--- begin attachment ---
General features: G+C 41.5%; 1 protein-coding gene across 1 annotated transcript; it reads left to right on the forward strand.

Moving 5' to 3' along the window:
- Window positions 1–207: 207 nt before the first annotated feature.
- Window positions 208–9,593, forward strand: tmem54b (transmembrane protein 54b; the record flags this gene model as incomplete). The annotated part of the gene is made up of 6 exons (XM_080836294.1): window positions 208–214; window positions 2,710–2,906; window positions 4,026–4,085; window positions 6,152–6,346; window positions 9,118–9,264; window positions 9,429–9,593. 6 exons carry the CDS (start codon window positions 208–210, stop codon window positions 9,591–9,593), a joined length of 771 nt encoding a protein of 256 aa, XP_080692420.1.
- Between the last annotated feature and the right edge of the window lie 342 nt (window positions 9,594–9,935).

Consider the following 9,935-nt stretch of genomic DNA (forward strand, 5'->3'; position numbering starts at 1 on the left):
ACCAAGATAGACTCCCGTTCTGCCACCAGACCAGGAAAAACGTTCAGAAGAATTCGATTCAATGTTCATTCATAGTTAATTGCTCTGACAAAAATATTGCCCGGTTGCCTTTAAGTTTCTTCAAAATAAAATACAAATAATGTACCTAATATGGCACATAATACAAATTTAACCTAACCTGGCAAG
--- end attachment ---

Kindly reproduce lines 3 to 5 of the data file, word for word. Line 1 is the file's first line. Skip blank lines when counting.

- Window positions 1–207: 207 nt before the first annotated feature.
- Window positions 208–9,593, forward strand: tmem54b (transmembrane protein 54b; the record flags this gene model as incomplete). The annotated part of the gene is made up of 6 exons (XM_080836294.1): window positions 208–214; window positions 2,710–2,906; window positions 4,026–4,085; window positions 6,152–6,346; window positions 9,118–9,264; window positions 9,429–9,593. 6 exons carry the CDS (start codon window positions 208–210, stop codon window positions 9,591–9,593), a joined length of 771 nt encoding a protein of 256 aa, XP_080692420.1.
- Between the last annotated feature and the right edge of the window lie 342 nt (window positions 9,594–9,935).